Temporary Total Disability: benefits equal 2/3s of the employee’s average weekly earnings for the time the employee is unable to work.
Permanent Partial Disability: Employees who return to their old jobs may suffer lost wages, which entitles them to a lump sum worth 60% of the average weekly wages. Also, employees who are unable to return to the old job and suffer lost wages are entitled to 2/3s of the difference in wages. Retraining may also be an option for employees unable to return to their old job.
Permanent Total Disability: The compensation for this is 2/3s of the average weekly wage for life.
Medical Bills: The employer must pay for accident-related medical bills, which could extend for life in some cases.
How Do I File a Claim?
To start the claims process, notify your employer as soon as the injury occurs or before the 45-day time limit. Cases against employers with the IWCC must be filed within 3 years of the incident. The employer or employer’s insurer then files a “form 45” with the State of Illinois and pays out benefits within 2 weeks of the accident.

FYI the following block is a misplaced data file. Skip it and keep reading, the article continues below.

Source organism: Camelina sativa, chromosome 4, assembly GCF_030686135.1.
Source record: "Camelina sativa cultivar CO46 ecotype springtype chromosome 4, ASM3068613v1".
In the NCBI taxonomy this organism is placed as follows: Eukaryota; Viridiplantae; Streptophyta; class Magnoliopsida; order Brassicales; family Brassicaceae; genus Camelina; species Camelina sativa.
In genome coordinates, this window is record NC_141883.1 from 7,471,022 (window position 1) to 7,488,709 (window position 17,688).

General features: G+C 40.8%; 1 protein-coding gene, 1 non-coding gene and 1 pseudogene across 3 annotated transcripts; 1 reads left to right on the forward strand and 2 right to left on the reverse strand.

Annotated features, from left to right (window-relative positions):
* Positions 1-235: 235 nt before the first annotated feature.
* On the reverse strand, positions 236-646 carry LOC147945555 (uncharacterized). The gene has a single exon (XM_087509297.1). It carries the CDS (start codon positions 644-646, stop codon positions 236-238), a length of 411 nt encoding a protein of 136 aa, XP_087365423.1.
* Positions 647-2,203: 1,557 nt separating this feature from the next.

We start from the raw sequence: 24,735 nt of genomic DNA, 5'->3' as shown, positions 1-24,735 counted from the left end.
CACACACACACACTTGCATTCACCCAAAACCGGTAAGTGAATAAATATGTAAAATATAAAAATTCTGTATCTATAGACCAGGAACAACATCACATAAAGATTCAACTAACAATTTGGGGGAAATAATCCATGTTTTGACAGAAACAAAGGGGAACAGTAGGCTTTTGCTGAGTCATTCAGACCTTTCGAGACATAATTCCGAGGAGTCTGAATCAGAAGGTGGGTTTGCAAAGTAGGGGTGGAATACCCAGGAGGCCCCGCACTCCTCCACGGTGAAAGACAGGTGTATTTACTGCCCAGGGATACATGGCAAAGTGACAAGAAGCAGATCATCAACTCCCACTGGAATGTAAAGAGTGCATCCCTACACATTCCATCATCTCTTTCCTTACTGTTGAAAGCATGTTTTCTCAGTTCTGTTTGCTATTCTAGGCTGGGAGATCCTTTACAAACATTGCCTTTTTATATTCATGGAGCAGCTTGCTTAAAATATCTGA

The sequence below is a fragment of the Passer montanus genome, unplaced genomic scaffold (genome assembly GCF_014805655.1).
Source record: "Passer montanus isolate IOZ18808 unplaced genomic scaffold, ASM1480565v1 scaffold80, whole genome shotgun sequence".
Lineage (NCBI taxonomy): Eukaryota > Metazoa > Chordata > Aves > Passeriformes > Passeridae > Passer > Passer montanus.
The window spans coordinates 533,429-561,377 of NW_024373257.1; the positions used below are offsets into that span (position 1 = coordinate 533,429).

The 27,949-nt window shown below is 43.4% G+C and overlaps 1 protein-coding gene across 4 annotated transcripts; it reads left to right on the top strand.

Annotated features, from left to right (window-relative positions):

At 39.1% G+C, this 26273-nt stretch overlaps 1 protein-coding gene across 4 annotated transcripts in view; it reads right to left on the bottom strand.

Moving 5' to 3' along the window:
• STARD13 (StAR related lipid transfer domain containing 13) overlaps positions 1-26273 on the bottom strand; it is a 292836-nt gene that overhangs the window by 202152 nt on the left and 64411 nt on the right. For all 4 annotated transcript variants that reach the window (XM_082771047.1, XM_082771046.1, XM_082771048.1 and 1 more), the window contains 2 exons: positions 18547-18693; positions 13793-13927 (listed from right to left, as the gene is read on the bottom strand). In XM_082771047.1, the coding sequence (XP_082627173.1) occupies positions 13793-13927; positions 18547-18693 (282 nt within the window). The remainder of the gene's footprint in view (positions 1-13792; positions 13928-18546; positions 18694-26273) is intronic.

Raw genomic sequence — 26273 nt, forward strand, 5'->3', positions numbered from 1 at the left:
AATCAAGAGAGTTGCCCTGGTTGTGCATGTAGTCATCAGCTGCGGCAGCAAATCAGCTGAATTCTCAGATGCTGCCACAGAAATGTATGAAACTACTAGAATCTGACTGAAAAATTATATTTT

What if My Claim is Denied?
If your claim is denied by your employer or insurer, you may file an appeal with the Illinois Workers’ Compensation Commission and proceed through the hearing process. If your appeal is denied, there are other ways to appeal, and you should call a legal professional.
What is different between Workers’ Comp and Personal Injury Claims?
Personal injury claims describe all injuries that occur outside of the individual’s work environment. Compensation for personal injury claims requires proof of fault before a judge or jury. These cases may be difficult to prove.
Worker’s compensation claims are a type of liability insurance that was created to protect employees from the hazards of work, and employers from high medical bills and care for injuries. These claims are not tried in court, but they go before a state commission that decides on the validity of the claims.
What Damages are Awarded in a Personal Injury Case?
Compensation may be provided for medical bills, lost wages, disfigurement, pain and suffering, and other hardships that the injured person is likely to encounter.
How Do I Get a Favorable Verdict?
For personal injury claims, the injured persons must prove that the other party was over 50% at fault to collect any damages. Also known as “comparative fault,” courts may decide to award anywhere from 50 to 100% of the damages.
How Much Compensation Could I Receive?
Illinois State law does not put a cap on damages in any personal injury case.
Can Employers be Sued for Personal Injury?
No. Accidents sustained at work fall under workers’ compensation law and not personal injury law.